The war in Chechnya, which began in 1994, saw the work of the rights defenders extend to the arena of military conflict, and there was the spread of a perception that the extreme brutality of the Russian forces against the civilian population of the North Caucasus was a demonstration of the officially sanctioned violence that lurked beneath the surface of life in the rest of the Federation. Meanwhile, the authorities took advantage of the fear that was aroused by events like Budyonnovsk hospital hostage crisis and the 1999 apartment bombings — the authorities presented themselves as the guarantors of social stability and order, and the first Putin presidency was ushered in.

Although the Soviet dissident movement had ceased to exist, in the new circumstances of a transitional Russia, where elements of the past coexisted uneasily with modernizing tendencies, the true nature of the movement became clear. It had not been a political movement – after the fall of Communism very few dissidents returned to Russia, and those who did mostly failed to take positions of power in the political system. In his correspondence with his sister, Keith Gessen points to the real nature of the movement, by summarizing the ultimate stance and message of one of its most prominent figures, asserting that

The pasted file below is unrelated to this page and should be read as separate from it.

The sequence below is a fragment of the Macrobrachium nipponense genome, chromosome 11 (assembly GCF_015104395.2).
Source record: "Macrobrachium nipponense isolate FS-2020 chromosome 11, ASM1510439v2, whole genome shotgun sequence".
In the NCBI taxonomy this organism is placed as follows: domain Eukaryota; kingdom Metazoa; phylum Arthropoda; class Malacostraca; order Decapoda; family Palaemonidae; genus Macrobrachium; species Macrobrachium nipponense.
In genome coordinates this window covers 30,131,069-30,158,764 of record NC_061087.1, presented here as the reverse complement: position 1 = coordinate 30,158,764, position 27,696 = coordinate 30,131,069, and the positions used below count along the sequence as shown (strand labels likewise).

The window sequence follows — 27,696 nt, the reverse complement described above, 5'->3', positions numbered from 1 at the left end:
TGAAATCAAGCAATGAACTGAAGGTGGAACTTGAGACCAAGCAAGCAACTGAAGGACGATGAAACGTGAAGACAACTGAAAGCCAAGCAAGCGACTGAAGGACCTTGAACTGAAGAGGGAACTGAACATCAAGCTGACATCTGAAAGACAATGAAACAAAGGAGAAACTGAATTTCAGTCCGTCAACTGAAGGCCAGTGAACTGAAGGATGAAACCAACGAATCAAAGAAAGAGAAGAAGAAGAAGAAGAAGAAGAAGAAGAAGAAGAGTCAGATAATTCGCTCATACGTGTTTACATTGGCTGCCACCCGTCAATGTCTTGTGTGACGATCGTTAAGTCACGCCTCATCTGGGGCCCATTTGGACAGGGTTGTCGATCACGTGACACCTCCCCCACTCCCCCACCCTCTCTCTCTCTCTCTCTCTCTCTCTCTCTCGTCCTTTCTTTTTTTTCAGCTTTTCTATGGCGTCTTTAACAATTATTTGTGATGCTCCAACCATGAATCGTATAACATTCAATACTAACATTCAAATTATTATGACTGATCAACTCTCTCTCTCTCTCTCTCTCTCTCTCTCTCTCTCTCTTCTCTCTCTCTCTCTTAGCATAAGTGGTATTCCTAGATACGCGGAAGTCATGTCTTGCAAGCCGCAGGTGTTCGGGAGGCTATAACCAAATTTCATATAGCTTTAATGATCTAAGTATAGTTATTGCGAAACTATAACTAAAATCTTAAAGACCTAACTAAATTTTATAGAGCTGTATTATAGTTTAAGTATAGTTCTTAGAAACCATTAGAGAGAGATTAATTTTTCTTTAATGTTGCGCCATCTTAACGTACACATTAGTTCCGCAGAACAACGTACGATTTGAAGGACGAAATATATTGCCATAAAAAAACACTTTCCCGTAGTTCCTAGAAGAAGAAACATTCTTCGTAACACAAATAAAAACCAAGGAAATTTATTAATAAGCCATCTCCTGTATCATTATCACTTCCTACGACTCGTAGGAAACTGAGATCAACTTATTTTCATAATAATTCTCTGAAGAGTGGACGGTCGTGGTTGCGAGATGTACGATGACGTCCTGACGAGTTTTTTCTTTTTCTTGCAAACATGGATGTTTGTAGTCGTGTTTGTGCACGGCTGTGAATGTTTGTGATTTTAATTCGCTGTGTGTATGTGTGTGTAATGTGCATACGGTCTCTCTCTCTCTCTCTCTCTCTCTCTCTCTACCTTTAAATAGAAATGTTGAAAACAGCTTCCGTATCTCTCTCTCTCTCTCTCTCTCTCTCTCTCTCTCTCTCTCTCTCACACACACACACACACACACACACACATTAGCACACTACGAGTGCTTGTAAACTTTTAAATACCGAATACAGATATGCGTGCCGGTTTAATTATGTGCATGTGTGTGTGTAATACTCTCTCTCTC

what remains of dissidence is what needs no real-world reference to make sense. You know what I would do? I’d start with Solzhenitsyn, with the Gulag Archipelago, the great monument to the immensity of will it took, the evil Solzhenitsyn saw in that regime, and I would ask: the archipelago is gone, the people whose memories this draws upon are dead, Solzhenitsyn is a silly and despised old man–what still remains here that is living truth? And most of it, I think, does. Solzhenitsyn is talking about the camps, of course, but in the context of a life. That scene at the beginning, when he’s being taken to Lubyanka and he’s taking the escalator up out of the metro, and he can see and touch all the people on their daily commute, who are not being taken to Lubyanka., but who do nothing to help him, who don’t even notice-what an astounding metaphor for urban life, or just life, for the crowds of people who walk by us each day without pausing to notice. And there’s another line I stumbled across somewhere in the depths of volume seven: “the sad thing is: we’ll all die, eventually, without having done anything worth the doing of it.”